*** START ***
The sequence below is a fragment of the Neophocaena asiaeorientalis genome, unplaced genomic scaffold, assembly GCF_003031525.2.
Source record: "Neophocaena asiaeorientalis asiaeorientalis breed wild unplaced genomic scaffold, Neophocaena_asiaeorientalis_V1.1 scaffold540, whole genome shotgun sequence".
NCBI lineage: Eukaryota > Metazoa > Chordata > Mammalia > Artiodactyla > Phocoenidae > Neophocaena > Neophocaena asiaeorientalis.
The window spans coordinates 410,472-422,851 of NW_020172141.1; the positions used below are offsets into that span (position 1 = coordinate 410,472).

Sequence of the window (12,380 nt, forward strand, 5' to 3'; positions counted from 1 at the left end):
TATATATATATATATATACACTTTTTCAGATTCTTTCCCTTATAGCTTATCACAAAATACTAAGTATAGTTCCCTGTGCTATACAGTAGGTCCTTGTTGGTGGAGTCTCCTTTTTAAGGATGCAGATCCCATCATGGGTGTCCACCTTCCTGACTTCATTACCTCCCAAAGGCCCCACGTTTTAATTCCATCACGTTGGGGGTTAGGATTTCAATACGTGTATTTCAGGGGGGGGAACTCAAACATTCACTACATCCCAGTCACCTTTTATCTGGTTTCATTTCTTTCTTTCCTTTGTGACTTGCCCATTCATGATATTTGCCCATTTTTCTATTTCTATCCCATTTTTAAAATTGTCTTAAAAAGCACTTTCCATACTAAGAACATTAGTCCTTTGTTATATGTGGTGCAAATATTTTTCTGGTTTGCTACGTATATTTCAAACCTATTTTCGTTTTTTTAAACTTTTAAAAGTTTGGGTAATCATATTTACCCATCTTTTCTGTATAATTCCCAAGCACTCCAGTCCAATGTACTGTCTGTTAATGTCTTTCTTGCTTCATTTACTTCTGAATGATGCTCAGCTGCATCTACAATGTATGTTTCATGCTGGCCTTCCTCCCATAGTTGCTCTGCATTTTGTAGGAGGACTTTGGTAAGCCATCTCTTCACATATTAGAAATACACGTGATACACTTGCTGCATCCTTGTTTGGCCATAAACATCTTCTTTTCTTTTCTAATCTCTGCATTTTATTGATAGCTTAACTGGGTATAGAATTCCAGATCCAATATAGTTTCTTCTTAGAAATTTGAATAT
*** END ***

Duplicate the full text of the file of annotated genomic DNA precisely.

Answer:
The sequence below is a fragment of the Neophocaena asiaeorientalis genome, unplaced genomic scaffold, assembly GCF_003031525.2.
Source record: "Neophocaena asiaeorientalis asiaeorientalis breed wild unplaced genomic scaffold, Neophocaena_asiaeorientalis_V1.1 scaffold540, whole genome shotgun sequence".
NCBI lineage: Eukaryota > Metazoa > Chordata > Mammalia > Artiodactyla > Phocoenidae > Neophocaena > Neophocaena asiaeorientalis.
The window spans coordinates 410,472-422,851 of NW_020172141.1; the positions used below are offsets into that span (position 1 = coordinate 410,472).

Sequence of the window (12,380 nt, forward strand, 5' to 3'; positions counted from 1 at the left end):
TATATATATATATATATACACTTTTTCAGATTCTTTCCCTTATAGCTTATCACAAAATACTAAGTATAGTTCCCTGTGCTATACAGTAGGTCCTTGTTGGTGGAGTCTCCTTTTTAAGGATGCAGATCCCATCATGGGTGTCCACCTTCCTGACTTCATTACCTCCCAAAGGCCCCACGTTTTAATTCCATCACGTTGGGGGTTAGGATTTCAATACGTGTATTTCAGGGGGGGGAACTCAAACATTCACTACATCCCAGTCACCTTTTATCTGGTTTCATTTCTTTCTTTCCTTTGTGACTTGCCCATTCATGATATTTGCCCATTTTTCTATTTCTATCCCATTTTTAAAATTGTCTTAAAAAGCACTTTCCATACTAAGAACATTAGTCCTTTGTTATATGTGGTGCAAATATTTTTCTGGTTTGCTACGTATATTTCAAACCTATTTTCGTTTTTTTAAACTTTTAAAAGTTTGGGTAATCATATTTACCCATCTTTTCTGTATAATTCCCAAGCACTCCAGTCCAATGTACTGTCTGTTAATGTCTTTCTTGCTTCATTTACTTCTGAATGATGCTCAGCTGCATCTACAATGTATGTTTCATGCTGGCCTTCCTCCCATAGTTGCTCTGCATTTTGTAGGAGGACTTTGGTAAGCCATCTCTTCACATATTAGAAATACACGTGATACACTTGCTGCATCCTTGTTTGGCCATAAACATCTTCTTTTCTTTTCTAATCTCTGCATTTTATTGATAGCTTAACTGGGTATAGAATTCCAGATCCAATATAGTTTCTTCTTAGAAATTTGAATAT